The Race to the Buses

This month, it has been obvious that my boys live a runner’s life.  Ironically, though, they don’t run.  I wish they did as both have a beautiful stride and my youngest has natural speed.   At times, I think they are ready to jump into the running scene and, then, they pull back.  I think that they are intimidated by seeing me train and race; I think they worry that they have to put in the same dedication and effort, and come home with the same kind of results.  When I questioned both, and separately on this, their replies were “no”.  But deep down, I think that they are simply intimidated, believing that they need to follow my footsteps, race and race well.  One day, they will be ready; meanwhile, I’m not pushing it.

Canada Day - Andrew and Mom
Eating Tasty Tatters, one of the day’s highlights for The Littlest Dude.

I saw the excitement that running brings to The Littlest Dude on Canada Day when we headed to Bronte Harbour to watch the evening fireworks.   When we heard that there were only 4 shuttle buses to take everyone – hundreds of spectators – back to the parking lot with our cars, the two of us knew what that meant.  It was going to be a race to the buses.   As soon as the final applause started, we were on our feet and running.  Follow me!  Stay on the outside of the crowd!  Run next to the teenagers (since they wouldn’t be rushing home so it was a section that wasn’t moving)!   All of my race-start strategies came through, and The Littlest Dude instinctly knew what to do.   And we made it; we were on one of the first four buses to leave the harbour.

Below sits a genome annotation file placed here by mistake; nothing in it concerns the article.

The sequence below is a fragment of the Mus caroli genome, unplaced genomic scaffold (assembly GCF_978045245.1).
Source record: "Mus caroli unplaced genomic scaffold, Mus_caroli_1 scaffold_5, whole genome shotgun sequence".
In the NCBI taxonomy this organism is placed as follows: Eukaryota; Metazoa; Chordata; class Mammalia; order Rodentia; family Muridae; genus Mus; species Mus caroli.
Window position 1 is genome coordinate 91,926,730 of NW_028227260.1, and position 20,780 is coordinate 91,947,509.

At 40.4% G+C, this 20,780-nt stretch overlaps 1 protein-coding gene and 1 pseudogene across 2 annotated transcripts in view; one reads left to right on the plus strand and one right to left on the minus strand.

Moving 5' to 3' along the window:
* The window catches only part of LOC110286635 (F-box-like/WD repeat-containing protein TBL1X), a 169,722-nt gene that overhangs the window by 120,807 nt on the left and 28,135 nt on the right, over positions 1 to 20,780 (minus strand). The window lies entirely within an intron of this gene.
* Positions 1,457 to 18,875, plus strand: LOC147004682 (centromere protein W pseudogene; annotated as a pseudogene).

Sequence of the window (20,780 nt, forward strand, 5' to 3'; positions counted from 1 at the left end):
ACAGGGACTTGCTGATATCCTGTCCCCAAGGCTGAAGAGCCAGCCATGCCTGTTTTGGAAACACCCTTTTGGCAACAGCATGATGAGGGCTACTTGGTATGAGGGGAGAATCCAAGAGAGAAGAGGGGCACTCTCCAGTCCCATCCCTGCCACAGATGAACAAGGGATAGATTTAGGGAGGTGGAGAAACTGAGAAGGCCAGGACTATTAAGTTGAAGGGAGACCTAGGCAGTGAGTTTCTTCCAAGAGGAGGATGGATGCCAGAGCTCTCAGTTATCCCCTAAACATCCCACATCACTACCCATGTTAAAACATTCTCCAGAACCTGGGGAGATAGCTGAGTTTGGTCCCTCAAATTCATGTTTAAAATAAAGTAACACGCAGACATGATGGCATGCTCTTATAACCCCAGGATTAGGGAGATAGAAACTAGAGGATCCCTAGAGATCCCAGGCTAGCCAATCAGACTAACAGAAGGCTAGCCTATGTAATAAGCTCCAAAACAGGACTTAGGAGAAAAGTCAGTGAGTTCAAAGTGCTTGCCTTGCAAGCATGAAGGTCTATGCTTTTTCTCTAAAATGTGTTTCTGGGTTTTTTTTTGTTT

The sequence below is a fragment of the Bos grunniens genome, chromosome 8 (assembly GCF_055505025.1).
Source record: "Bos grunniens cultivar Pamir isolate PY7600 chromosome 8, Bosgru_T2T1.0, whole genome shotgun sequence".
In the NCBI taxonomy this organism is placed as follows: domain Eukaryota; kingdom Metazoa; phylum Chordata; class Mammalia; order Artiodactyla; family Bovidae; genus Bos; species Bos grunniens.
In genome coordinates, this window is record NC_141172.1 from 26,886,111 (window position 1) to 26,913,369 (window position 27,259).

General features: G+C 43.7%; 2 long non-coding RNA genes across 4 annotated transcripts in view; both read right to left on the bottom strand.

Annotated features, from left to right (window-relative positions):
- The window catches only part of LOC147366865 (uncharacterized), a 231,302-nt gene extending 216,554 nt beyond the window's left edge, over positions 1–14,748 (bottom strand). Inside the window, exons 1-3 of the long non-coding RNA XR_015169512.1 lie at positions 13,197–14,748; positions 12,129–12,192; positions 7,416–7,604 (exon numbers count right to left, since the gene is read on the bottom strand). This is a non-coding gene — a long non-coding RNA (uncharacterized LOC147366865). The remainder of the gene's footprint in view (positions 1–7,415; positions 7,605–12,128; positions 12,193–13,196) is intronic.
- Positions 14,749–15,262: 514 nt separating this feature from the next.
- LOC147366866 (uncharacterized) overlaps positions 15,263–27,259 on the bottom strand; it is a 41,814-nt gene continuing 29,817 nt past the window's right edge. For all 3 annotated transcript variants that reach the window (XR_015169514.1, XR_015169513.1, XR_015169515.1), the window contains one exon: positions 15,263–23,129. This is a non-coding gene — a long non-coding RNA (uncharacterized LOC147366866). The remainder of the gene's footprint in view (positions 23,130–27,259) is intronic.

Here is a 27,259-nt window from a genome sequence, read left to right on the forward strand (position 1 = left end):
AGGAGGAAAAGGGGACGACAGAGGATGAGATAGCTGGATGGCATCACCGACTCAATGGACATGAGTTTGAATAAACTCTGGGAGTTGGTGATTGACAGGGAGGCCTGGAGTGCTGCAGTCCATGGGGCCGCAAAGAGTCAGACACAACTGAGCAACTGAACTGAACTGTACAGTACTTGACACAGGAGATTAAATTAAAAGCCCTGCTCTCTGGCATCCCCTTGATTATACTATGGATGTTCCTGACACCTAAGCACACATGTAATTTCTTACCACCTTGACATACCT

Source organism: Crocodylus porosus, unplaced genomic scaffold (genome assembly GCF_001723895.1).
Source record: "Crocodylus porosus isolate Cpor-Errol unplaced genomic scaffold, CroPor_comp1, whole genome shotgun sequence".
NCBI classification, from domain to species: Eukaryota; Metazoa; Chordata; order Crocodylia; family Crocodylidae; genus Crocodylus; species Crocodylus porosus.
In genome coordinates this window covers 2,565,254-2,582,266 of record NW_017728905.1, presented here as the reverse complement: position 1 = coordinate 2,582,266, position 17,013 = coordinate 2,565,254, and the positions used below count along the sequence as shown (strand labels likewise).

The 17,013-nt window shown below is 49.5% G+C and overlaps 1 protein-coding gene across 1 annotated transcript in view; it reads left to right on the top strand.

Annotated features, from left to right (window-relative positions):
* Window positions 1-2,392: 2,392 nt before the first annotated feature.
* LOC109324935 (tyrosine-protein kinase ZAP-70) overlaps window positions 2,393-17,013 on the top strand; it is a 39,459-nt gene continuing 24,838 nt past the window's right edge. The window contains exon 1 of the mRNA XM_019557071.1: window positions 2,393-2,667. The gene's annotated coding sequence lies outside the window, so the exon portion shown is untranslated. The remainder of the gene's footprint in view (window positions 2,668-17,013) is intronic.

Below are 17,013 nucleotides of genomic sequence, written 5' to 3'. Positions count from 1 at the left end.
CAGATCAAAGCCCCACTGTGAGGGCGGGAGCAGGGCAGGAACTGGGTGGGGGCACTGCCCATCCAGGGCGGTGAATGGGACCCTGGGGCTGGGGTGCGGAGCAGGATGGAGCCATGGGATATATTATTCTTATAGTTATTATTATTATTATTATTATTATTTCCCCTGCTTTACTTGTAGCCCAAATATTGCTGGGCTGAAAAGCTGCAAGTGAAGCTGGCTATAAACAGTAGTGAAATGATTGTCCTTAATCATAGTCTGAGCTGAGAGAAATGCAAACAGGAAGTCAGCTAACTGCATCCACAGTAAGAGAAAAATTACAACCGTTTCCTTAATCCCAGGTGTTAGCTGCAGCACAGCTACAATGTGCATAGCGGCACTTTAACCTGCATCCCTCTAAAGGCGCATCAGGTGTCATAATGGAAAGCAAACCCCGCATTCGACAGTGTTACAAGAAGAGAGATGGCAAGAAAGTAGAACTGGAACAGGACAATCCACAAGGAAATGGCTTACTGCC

PanAm Flags and Tents
Tim Horton’s Stadium, Hamilton, Ontario

This past week, we faced the craziness of shuttle buses again when we left the soccer field in Hamilton, where we were watching PanAm Soccer.  This time, it was the fourteen year old who sensed what had to be done.  In the last few minutes of the game, he looked at us and said, “When the game whistle goes, we have to run.”  And he was right.  Unlike the hundreds of people at Bronte, we were leaving the stadium at the same time as thousands of other soccer fans.  The two boys are smaller than I am so they could weave their way through the crowd inside the stadium more easily than I.  Once we were outside, though, the starting horn sounded in our minds and we raced to the shuttles.   I heard my youngest coach his older brother “Stay on the outside of the crowd.  It’s faster.”  I watched them jump curbs and hurdle trash lying on the ground, and I hoped that they wouldn’t bump into anyone.  We made it to the buses quickly, which got us to the GO station with 40 minutes to spare.  It made us wonder why we rushed out of the stadium but we had fun doing it, so much fun that we raced out of the stadium the same way on the other two nights that we were there.

Each night ( at Bronte Harbour or Tim Horton Stadium), my boys proved to me that they can run.  They have speed and they can manoeuvre.   For them, running is fun.  But, for whatever reason, they aren’t ready to make a commitment to Cross-Country or Track and Field.  And I’m just fine waiting for it to happen because, once they do, they are going to be awesome!

 

 

Supporting Our Athletes on Home Soil